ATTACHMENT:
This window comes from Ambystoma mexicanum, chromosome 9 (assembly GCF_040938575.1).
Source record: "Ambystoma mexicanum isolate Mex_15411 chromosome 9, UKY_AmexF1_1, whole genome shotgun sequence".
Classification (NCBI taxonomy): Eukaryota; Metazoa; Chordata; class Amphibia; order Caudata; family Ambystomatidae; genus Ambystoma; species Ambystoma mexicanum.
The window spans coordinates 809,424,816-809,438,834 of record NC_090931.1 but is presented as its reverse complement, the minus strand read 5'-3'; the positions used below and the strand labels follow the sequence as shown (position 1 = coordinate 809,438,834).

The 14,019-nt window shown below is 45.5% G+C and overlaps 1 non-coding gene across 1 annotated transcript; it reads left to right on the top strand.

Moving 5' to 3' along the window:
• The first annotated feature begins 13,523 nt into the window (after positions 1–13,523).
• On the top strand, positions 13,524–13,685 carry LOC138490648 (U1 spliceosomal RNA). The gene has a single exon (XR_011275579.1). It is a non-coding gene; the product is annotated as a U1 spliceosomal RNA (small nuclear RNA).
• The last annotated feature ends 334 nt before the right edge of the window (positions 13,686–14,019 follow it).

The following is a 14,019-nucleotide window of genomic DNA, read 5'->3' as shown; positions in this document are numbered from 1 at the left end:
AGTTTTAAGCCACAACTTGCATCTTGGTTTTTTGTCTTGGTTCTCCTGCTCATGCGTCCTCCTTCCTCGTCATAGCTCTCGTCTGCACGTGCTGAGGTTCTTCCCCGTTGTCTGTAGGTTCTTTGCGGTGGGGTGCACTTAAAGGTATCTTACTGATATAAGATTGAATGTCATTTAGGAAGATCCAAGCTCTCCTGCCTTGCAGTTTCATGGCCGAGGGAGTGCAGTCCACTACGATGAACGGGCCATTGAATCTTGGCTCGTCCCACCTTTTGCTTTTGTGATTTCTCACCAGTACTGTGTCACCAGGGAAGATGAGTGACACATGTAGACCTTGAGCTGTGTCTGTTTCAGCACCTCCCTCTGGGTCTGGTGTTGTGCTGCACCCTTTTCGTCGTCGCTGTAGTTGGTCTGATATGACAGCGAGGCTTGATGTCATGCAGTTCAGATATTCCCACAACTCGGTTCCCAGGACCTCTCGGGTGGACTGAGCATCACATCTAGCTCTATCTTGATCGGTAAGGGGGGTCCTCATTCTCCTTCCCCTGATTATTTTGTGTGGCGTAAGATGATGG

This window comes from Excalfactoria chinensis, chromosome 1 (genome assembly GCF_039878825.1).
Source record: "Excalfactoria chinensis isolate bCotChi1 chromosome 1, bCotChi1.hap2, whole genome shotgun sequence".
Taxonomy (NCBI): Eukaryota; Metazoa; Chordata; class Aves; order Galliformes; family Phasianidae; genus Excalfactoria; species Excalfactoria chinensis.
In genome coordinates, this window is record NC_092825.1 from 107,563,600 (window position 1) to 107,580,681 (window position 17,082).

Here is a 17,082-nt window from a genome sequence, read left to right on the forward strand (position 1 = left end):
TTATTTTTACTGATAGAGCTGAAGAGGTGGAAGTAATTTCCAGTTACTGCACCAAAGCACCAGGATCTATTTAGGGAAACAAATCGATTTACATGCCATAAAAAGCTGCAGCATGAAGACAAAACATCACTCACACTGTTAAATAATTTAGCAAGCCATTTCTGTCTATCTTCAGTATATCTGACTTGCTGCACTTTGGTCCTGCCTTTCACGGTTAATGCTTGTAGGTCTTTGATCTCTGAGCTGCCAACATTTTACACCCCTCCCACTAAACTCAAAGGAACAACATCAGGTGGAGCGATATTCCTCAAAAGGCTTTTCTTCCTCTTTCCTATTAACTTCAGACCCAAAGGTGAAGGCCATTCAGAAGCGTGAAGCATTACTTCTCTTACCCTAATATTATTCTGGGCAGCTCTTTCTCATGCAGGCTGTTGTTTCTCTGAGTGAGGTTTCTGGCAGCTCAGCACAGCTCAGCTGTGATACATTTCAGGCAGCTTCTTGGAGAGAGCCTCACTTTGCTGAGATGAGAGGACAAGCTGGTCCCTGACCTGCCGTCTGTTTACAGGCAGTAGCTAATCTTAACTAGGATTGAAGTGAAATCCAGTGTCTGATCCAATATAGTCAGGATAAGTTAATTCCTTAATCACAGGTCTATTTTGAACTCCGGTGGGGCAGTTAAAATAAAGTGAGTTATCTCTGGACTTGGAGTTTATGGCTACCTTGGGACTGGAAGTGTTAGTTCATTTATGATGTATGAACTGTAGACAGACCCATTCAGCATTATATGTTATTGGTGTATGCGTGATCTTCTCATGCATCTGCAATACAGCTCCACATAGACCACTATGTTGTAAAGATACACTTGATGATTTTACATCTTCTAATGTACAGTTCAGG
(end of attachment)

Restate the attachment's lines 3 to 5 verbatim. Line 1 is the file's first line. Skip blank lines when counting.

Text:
Classification (NCBI taxonomy): Eukaryota; Metazoa; Chordata; class Amphibia; order Caudata; family Ambystomatidae; genus Ambystoma; species Ambystoma mexicanum.
The window spans coordinates 809,424,816-809,438,834 of record NC_090931.1 but is presented as its reverse complement, the minus strand read 5'-3'; the positions used below and the strand labels follow the sequence as shown (position 1 = coordinate 809,438,834).

The 14,019-nt window shown below is 45.5% G+C and overlaps 1 non-coding gene across 1 annotated transcript; it reads left to right on the top strand.